“If the errors seen are actually buffer overruns, then that’s a different (still awful) issue.”

          Again – you’re imposing a requirement that doesn’t have to exist. I could *easily* dream up a scenario where a system prioritizes some other high-importance thing (I dunno, sensor processing or loop control or something) and *accepts* that buffer overruns can occur because they can be handled in software and are benign.

          That’s not an “awful” issue. It’s a completely valid design choice. Stuff like this used to be common back when serial links between computers were used for file transfer: you bump the baud rate to something crazy and accept that you get like a 5% error rate because the thing still completes faster.

        3. >Communications should be reliable and deterministic. A packet error and retry rate of 10e-3 is awful even for a noisy radio link. A wired connection should be essentially zero.

          I wonder if you consider a slip ring as a “wired connection”? I do.

          Way back when, maybe 20 years ago, I created a bunch of homemade slip rings using ball bearings. Two high current power connections and two lower power data connections. They were *really* noisy, but the equivalent manufactured part at the time was going for $600 each and I needed 4 of these, on a low budget. My homemade version cost me about $10 each. I hope you can see that $40 is better than $2400 for a small personal project.

          My slip rings worked, but they were noisy. I was passing RS232 over the two data connections (TX/RX), but it was unreliable because of the homemade slip ring. I added a CRC to the data packets I was sending and receiving and it worked amazingly. I was able to reliably send and receive data, throwing out any bad packets.

          So, no, a wired connection is not always going to be perfectly reliable in every case that exists. You could say that using a slip ring wasn’t strictly “wired” as the shaft rotates, but it’s not wireless either.

    2. The article specifically calls out situations where the noise level can radically change, such as “turning on a high-power motor.” The idea is that without some kind of error-handling, you would need to set your baud rate to the slowest speed that is going to be reliable.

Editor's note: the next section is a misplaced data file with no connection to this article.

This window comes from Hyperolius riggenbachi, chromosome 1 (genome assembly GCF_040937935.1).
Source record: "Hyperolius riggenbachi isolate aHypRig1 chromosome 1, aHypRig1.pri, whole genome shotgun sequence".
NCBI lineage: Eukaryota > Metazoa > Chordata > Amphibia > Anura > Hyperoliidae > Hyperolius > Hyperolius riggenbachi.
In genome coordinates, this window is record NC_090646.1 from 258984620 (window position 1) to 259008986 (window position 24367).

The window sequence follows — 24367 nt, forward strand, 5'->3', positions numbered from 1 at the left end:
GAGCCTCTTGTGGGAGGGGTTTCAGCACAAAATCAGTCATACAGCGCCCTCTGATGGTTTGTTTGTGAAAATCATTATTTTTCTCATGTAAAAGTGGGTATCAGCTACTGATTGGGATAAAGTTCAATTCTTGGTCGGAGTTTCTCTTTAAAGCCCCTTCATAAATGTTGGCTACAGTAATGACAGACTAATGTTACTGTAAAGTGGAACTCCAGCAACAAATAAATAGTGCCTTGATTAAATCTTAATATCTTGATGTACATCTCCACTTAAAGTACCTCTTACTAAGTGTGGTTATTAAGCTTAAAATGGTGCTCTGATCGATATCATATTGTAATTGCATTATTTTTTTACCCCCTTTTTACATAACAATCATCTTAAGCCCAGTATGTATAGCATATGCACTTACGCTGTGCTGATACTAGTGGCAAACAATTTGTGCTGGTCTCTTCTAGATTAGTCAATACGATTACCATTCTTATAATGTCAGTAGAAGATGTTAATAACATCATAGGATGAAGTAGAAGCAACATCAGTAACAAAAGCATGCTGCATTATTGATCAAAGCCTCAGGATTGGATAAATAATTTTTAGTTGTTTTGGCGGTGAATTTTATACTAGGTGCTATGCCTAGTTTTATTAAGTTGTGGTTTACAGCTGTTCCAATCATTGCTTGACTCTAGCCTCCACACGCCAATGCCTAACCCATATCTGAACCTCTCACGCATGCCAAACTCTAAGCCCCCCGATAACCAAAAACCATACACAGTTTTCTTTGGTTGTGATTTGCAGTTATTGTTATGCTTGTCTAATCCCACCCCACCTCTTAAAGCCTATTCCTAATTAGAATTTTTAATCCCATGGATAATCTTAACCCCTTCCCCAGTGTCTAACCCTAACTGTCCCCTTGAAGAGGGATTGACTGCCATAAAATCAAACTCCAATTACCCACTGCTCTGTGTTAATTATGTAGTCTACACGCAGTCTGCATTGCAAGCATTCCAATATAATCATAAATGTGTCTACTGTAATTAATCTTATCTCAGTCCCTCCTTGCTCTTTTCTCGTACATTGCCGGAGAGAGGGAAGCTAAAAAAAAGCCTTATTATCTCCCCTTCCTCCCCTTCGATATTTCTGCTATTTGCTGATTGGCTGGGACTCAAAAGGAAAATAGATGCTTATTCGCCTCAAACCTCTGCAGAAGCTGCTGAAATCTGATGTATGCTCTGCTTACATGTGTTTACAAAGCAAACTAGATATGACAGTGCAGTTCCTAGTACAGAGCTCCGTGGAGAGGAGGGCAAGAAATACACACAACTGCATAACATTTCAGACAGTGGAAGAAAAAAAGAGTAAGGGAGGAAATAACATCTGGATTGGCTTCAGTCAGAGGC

IMHO the one thing missing from the article was a comparison to historical protocols and why this one is better with today’s higher-than-1980s-speed UARTs. Someone above already mentioned the XMODEM protocol, but there were others (Comparison of file transfer protocols#Serial protocols, Wikipedia, March 24, 2024).

      1. to be honest an argument for why this is better is “have you ever actually read the code for any of those guys?”

        The most common package (lrzsz) specifically says “i will not say anything about the original unix zmodem sources. Just look at them and you’ll know (even lrzsz is still worse than i like it to be).” That being said that’s also an argument *for* those protocols since lrzsz in many distributions is 20+ years old.

        Performance wise, it’s without a doubt worse than them because they’ve got windowed transfer and this doesn’t. That’s the one thing I’d change because waiting for an ack for every packet is a *massive* speed loss and mostly defeats the high speed benefits. Even a single ack window allows you to run basically continuously.

        But a side benefit of that is that you could implement this in an FPGA fairly trivially (cobs encode/decode cores already exist), whereas reimplementing something like x/y/zmodem would probably be best via a softcore processor.

        1. >> That’s the one thing I’d change because waiting for an ack for every packet is a *massive* speed loss
          If your data needs to be processed in a very specific order, you either wait for an ACK after every packet or you have a very large buffer to deal with out-of-sequence packets. The latter is not always feasible on small microcontrollers.

          1. If you wait for an ack, you have enough space for a single packet because you’re holding it anyway. In which case you can split the packet size and now you can store 2: the overhead very likely won’t matter.

          2. @Pat